The Los Angeles Rams, SoFi Stadium and the wife of quarterback Matthew Stafford take center stage in the Season 1 finale of “Earnin’ It: The NFL’s Forward Progress,” a five-part docuseries from NFL Films that highlights the roles and careers of some of the more powerful and empowering women in football.
The streaming series profiles female team owners, coaches, officials, players, agents, reporters and more, and is available on Peacock. The series is narrated by Ciara Wilson — wife of Seattle Seahawks quarterback Russell Wilson — and executive produced by Jane Skinner Goodell and Teri Wagner Flynn.
The finale was shot during Super Bowl LVI and focuses on Mary J. Blige, the only female headliner in the halftime show; Dionne Harmon, the halftime show’s executive producer; NBC sideline reporter Michelle Tafoya; Cathy Lanier, head of NFL security; Hannah Epstein, NFL Films’ first female cinematographer; TV producer Lakisha Wesseling, who lost her husband, NFL podcaster Chris Wesseling, to cancer last year; and Kelly Stafford, who was mic’d up for her husband’s winning performance against the Cincinnati Bengals.
Goodell, wife of NFL commissioner Roger Goodell, said the final episode was something to a “love letter” to Los Angeles and was almost poetic in the way it came together, with the Rams winning the Super Bowl on their home field.
“People talk about this fairy-tale ending for this season, but it all kind of fell into place, between having the Rams playing at home, and then that halftime show which was so reflective of LA and culture and those artists who had been waiting for their time,” she said. “It was their time, the Rams’ time, LA’s time, SoFi’s time. It all came together.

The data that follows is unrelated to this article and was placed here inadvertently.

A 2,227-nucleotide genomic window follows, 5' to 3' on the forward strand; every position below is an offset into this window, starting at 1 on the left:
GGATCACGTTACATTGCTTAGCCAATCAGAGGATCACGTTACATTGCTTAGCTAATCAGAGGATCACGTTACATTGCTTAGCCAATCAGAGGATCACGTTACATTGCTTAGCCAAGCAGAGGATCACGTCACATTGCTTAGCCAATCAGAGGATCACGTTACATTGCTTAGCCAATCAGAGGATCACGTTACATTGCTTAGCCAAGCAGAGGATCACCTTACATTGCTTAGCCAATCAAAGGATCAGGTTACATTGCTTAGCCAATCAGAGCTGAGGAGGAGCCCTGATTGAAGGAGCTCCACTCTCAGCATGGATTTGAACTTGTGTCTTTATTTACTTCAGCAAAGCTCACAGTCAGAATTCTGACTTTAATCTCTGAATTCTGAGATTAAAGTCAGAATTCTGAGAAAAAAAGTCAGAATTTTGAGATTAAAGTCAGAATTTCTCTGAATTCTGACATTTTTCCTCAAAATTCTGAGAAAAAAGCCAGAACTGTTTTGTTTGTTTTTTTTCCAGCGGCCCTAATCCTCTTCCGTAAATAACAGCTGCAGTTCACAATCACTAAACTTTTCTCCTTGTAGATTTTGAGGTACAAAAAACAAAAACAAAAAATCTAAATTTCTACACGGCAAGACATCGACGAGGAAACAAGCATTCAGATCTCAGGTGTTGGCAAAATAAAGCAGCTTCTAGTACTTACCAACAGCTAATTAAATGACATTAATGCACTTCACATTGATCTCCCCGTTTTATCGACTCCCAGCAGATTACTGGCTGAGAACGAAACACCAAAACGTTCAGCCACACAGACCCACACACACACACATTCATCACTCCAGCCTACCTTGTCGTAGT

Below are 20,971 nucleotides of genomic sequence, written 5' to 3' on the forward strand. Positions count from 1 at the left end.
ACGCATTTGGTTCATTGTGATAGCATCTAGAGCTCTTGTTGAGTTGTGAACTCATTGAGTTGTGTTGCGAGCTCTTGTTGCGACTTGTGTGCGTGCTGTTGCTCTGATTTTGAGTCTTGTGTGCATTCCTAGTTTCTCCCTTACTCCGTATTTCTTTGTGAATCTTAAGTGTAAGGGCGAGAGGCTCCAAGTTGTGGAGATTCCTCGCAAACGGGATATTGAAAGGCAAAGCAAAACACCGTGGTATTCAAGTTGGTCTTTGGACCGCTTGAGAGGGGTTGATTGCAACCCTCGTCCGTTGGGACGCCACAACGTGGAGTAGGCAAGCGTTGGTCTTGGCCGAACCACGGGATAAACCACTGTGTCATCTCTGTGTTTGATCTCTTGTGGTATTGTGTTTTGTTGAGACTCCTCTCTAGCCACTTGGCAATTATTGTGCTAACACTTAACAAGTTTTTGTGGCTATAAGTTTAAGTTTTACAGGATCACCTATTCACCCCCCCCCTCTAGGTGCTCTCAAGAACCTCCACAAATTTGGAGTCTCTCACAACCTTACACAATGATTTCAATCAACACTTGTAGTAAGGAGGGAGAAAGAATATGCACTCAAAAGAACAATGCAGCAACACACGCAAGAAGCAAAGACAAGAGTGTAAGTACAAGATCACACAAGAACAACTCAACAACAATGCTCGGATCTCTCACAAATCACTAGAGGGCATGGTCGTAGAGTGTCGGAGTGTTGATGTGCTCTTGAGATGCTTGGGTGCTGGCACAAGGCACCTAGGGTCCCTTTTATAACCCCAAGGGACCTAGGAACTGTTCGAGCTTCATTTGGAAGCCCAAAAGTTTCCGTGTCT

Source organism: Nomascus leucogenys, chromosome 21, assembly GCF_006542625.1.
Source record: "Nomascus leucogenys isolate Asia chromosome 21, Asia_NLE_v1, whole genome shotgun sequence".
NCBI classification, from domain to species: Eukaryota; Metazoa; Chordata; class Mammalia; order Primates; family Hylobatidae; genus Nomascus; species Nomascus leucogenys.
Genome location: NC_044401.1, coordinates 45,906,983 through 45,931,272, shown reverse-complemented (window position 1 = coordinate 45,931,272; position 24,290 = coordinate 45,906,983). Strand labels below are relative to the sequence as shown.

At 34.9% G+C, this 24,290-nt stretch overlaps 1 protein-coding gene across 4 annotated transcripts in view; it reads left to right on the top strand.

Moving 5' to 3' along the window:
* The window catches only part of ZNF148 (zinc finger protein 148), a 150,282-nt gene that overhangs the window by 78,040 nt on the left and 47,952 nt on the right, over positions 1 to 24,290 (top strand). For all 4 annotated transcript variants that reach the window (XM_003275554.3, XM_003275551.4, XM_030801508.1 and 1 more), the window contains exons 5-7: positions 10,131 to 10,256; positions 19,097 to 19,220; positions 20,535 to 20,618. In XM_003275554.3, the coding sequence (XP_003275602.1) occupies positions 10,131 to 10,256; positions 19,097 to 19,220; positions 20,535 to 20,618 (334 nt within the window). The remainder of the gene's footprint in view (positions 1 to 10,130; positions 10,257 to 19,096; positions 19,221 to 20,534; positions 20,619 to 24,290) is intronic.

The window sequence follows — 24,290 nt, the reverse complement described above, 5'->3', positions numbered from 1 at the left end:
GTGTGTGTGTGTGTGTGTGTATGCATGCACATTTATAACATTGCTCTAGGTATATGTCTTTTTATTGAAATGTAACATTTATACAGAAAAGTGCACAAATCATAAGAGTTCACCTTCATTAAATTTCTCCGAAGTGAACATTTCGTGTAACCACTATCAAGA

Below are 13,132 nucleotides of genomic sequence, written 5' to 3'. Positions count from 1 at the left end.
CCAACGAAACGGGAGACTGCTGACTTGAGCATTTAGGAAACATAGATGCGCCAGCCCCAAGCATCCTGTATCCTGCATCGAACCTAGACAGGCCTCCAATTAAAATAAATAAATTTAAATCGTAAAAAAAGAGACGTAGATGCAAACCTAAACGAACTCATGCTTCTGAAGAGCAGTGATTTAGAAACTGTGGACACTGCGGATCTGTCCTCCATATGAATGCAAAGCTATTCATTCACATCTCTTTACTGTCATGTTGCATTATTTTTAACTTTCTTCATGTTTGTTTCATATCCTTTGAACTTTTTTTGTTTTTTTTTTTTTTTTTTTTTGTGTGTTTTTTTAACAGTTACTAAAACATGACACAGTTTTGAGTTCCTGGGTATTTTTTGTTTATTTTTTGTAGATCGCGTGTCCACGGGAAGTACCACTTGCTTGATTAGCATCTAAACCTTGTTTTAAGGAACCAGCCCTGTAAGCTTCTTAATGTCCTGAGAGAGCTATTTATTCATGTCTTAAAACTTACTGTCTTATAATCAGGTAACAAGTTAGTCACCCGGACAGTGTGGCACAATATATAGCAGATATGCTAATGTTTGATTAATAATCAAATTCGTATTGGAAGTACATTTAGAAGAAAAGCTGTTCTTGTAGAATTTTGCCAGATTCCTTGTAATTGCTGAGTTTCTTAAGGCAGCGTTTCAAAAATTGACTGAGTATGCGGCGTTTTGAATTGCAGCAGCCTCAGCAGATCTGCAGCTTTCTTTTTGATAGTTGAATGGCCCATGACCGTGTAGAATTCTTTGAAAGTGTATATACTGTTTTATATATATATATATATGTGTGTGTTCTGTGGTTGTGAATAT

“That was a dream episode for us. We had talked about it at the beginning of the year, how to make that last episode — we knew we were going to shoot the majority of it on Super Bowl Sunday in LA, but we didn’ t know who was going to be playing. But we wanted to make it special and reflective of the change that LA has seen in just the last several years and just how special it all feels to be standing at that stadium and at that site.”
In an Instagram post, Kelly Stafford said she initially was hesitant about watching the game while mic’d up. Wesseling had similar concerns.
“For Kelly and Lakisha it was so personal,” Jane Skinner Goodell said. “They had to trust that we were not there to exploit them in any way but really only there to allow a viewer to share their emotions and their passion.
“Lakisha said she wanted to be able to show this to their son someday and say, `People got to know who your dad was.’ So that’s super powerful. To be able to do that through the game of football, I felt very fortunate.”
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